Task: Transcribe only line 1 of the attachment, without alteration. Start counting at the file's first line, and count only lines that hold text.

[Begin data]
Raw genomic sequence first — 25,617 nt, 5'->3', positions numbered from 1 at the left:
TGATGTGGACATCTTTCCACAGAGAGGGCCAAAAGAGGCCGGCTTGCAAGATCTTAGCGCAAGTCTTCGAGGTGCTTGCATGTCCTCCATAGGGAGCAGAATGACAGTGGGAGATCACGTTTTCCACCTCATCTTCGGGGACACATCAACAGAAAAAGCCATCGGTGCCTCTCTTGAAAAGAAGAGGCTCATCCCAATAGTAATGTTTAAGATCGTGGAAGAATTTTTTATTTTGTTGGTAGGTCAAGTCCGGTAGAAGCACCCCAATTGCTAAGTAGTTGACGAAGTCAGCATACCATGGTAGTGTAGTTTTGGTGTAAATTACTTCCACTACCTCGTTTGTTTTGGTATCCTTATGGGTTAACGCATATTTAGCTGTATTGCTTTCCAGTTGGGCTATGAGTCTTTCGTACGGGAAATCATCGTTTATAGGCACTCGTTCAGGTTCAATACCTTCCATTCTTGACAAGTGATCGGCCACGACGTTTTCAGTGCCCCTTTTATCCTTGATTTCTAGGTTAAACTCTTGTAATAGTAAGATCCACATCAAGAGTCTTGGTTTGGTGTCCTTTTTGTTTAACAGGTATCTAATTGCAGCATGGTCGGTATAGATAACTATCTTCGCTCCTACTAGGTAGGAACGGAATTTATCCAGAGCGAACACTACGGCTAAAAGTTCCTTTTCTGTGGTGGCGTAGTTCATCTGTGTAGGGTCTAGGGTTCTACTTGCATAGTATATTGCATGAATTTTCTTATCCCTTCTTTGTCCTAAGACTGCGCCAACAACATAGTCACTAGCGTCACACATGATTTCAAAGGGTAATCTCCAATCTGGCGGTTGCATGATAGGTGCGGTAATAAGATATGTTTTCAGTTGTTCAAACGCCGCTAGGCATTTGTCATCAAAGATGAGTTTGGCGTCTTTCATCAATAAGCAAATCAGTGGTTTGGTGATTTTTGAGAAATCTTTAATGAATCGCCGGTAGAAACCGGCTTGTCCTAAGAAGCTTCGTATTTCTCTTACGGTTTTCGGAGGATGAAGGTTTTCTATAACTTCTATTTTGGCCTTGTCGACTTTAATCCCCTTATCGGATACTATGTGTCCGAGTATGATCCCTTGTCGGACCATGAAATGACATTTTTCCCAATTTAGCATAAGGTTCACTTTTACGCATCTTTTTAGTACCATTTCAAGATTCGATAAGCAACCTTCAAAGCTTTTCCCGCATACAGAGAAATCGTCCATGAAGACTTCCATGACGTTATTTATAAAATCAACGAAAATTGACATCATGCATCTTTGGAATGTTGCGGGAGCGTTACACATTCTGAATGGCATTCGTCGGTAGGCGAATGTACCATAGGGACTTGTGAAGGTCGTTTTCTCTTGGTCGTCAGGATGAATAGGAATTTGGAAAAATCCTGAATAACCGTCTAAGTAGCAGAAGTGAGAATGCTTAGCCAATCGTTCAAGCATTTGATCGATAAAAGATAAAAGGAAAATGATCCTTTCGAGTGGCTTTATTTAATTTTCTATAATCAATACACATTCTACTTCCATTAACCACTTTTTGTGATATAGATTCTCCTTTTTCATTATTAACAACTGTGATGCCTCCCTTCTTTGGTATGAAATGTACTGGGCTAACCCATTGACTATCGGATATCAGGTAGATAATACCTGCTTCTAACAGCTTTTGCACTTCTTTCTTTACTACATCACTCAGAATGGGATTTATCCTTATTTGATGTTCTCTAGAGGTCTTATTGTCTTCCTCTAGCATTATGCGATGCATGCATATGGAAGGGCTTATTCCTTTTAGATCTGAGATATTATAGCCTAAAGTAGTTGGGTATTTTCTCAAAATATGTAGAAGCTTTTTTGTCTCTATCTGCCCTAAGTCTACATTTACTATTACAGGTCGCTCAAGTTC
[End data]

Raw genomic sequence first — 25,617 nt, 5'->3', positions numbered from 1 at the left: